TORONTO: Caged Pakistan Prime Minister Nawaz Sharif decided to play, perhaps the most important hand of his political career, when he decided to appear in person before the Joint Investigation Team (JIT) constituted by the Supreme Court to look into the PM’s role in the corruption scandal that surfaced after the Panama Papers leaks.

PM Sharif was served the summons when he arrived back from Ostana, Kazakhstan after taking part in Shanghai Cooperation Organisation meeting. The prime minister has the option to claim immunity from the personal summons or PMO has the powers to call the JIT to PM House due to security reasons but Sharifs political wits told him to appear before the court and tell his story.

He is certain to reap the immediate political windfall from the decision however, this is not the first time he is appearing before the Supreme Court. In November 1997, a Supreme Court bench headed by the chief justice was due to hear the contempt of court proceedings against the then prime minister Nawaz Sharif when the government unleashed goons who attacked the supreme court and the honourable judges of the apex court including chief justice had to take cover and flee the court.

So this hearing is the second time, and if one listens to the tone and tenor of the PML-N ministers it is certainly aggressive and defiant.

The difference between the last time and the current situation is in 1997, the army chief did not come to save the chief justice despite the CJP Sajjad Ali Shah’s request to provide the security. The current army chief General Bajwa doesn’t look like saving the day for Nawaz. Had it been the case Nawaz would have never decided to appear before the JIT which is headed by a Grade 21 police officer and comprises two brigadiers each from ISI and MI among others. Also even if now Sharif had claimed prime ministerial immunity, the overseeing bench of the Supreme Court, may issue direct summons over-riding the immunity.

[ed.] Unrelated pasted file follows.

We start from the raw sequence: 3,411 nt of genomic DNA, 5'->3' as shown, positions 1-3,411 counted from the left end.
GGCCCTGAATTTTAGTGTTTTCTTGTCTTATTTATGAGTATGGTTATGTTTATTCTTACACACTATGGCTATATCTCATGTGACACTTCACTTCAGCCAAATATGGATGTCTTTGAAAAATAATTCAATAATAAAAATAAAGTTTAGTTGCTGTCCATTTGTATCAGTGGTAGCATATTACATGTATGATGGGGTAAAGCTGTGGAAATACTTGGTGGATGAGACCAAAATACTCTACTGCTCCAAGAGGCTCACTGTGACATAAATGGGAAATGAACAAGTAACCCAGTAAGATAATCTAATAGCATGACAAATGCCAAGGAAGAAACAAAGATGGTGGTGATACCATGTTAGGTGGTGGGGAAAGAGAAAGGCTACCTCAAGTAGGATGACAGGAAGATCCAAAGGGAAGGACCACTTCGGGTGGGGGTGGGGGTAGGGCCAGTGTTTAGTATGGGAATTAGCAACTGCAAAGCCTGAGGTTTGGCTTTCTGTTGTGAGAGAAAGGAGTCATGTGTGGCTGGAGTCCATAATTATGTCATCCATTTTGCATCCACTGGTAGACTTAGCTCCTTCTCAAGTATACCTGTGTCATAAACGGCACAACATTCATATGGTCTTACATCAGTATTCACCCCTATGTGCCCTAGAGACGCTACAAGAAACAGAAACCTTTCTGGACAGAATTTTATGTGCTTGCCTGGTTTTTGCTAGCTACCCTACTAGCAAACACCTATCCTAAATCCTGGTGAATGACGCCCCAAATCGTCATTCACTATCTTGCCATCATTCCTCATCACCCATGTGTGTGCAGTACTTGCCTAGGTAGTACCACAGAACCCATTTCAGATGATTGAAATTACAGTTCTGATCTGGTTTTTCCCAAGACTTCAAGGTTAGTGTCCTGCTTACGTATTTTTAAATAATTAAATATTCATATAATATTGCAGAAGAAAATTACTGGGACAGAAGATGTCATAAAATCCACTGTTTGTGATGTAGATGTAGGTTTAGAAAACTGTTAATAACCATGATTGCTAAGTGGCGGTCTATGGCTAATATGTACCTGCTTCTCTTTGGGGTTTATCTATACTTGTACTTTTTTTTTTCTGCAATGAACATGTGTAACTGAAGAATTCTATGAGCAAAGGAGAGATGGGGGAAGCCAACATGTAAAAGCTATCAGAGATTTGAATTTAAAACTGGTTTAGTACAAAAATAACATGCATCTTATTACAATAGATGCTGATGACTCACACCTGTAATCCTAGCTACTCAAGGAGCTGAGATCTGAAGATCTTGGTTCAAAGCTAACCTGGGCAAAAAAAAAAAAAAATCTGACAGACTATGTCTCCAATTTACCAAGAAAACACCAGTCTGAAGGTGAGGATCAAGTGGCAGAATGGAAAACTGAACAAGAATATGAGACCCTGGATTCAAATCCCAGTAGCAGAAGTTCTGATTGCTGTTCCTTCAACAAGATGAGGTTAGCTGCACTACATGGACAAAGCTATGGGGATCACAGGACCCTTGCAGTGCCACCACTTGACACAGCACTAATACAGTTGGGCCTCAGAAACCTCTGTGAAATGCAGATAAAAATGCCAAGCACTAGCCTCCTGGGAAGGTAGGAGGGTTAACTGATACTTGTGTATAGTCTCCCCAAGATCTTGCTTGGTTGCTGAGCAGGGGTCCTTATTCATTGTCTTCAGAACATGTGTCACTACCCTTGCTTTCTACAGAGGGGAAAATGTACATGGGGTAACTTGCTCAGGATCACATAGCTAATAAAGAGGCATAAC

The entire Panama Leaks saga revolves around one basic question. How did the prime ministers and his sons bought properties overseas especially the Mayfair flats in London. The court is asking the money trail and that exactly the prime minister and his family has failed to produce so far.

PM’s lawyers have built the entire case on the premise that in 70s NS father Mian Sharif set up a steel mill in UAE (No money trail presented) and in late seventies that mill was sold and the proceeds were given to a Qatari prince to invest in various businesses. The profit and proceeds from those businesses were transferred to NS sons Hussain and Hasan in 2006 and they bought the London apartments. They are three luxury apartments priced at six billion Pakistani rupees. In proof the Qatari prince wrote a letter to the supreme court three months back that he got the money from NS father and invested it. But how the money reached Qatar and later to Saudi Arabia where Sharif family set up another steel mill while in exile, has no trail at all.

When all concludes and JIT asks the Supreme Court to decide on what action could be taken as Sharifs have failed to establish the money trail and the supreme court determines that there are solid grounds to pursue criminal charges against Sharifs, this would have drastic consequences on politics of House of Sharifs.

In this scenario Imran Khan’s PTI would gain tremendous political ground in Punjab, the province that elects prime minister. But if the court decides on a verdict which is neither here nor there in a bid to minimise the political damage, again it will go in favour of Sharifs’ major political rival Imran Khan as he would call it a judiciary-Sharif compromise. And there is not enough time for Sharifs to salvage the situation as elections are due in 11-month time.